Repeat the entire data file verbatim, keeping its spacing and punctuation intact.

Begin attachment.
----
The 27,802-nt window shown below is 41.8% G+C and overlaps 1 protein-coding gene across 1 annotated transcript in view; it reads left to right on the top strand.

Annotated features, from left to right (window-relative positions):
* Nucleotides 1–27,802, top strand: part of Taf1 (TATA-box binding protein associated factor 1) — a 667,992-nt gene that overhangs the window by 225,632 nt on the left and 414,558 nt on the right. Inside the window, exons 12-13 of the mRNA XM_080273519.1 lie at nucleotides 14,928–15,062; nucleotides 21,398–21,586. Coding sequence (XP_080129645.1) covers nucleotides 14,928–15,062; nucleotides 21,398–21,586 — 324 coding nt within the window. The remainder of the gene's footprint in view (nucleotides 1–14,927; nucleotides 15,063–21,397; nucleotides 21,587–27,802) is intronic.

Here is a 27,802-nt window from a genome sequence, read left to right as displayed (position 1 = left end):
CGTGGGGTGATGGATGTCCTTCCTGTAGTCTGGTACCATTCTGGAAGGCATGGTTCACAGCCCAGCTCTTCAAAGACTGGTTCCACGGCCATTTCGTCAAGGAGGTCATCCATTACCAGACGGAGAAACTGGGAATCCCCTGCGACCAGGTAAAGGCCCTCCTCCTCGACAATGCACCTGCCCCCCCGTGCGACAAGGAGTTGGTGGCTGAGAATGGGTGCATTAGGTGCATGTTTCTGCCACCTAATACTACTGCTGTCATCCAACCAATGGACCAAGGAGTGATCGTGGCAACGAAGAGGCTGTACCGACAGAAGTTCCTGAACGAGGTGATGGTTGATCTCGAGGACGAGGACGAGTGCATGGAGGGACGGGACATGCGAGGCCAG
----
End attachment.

The 27,802-nt window shown below is 41.8% G+C and overlaps 1 protein-coding gene across 1 annotated transcript in view; it reads left to right on the top strand.

Annotated features, from left to right (window-relative positions):
* Nucleotides 1–27,802, top strand: part of Taf1 (TATA-box binding protein associated factor 1) — a 667,992-nt gene that overhangs the window by 225,632 nt on the left and 414,558 nt on the right. Inside the window, exons 12-13 of the mRNA XM_080273519.1 lie at nucleotides 14,928–15,062; nucleotides 21,398–21,586. Coding sequence (XP_080129645.1) covers nucleotides 14,928–15,062; nucleotides 21,398–21,586 — 324 coding nt within the window. The remainder of the gene's footprint in view (nucleotides 1–14,927; nucleotides 15,063–21,397; nucleotides 21,587–27,802) is intronic.

Here is a 27,802-nt window from a genome sequence, read left to right as displayed (position 1 = left end):
CGTGGGGTGATGGATGTCCTTCCTGTAGTCTGGTACCATTCTGGAAGGCATGGTTCACAGCCCAGCTCTTCAAAGACTGGTTCCACGGCCATTTCGTCAAGGAGGTCATCCATTACCAGACGGAGAAACTGGGAATCCCCTGCGACCAGGTAAAGGCCCTCCTCCTCGACAATGCACCTGCCCCCCCGTGCGACAAGGAGTTGGTGGCTGAGAATGGGTGCATTAGGTGCATGTTTCTGCCACCTAATACTACTGCTGTCATCCAACCAATGGACCAAGGAGTGATCGTGGCAACGAAGAGGCTGTACCGACAGAAGTTCCTGAACGAGGTGATGGTTGATCTCGAGGACGAGGACGAGTGCATGGAGGGACGGGACATGCGAGGCCAG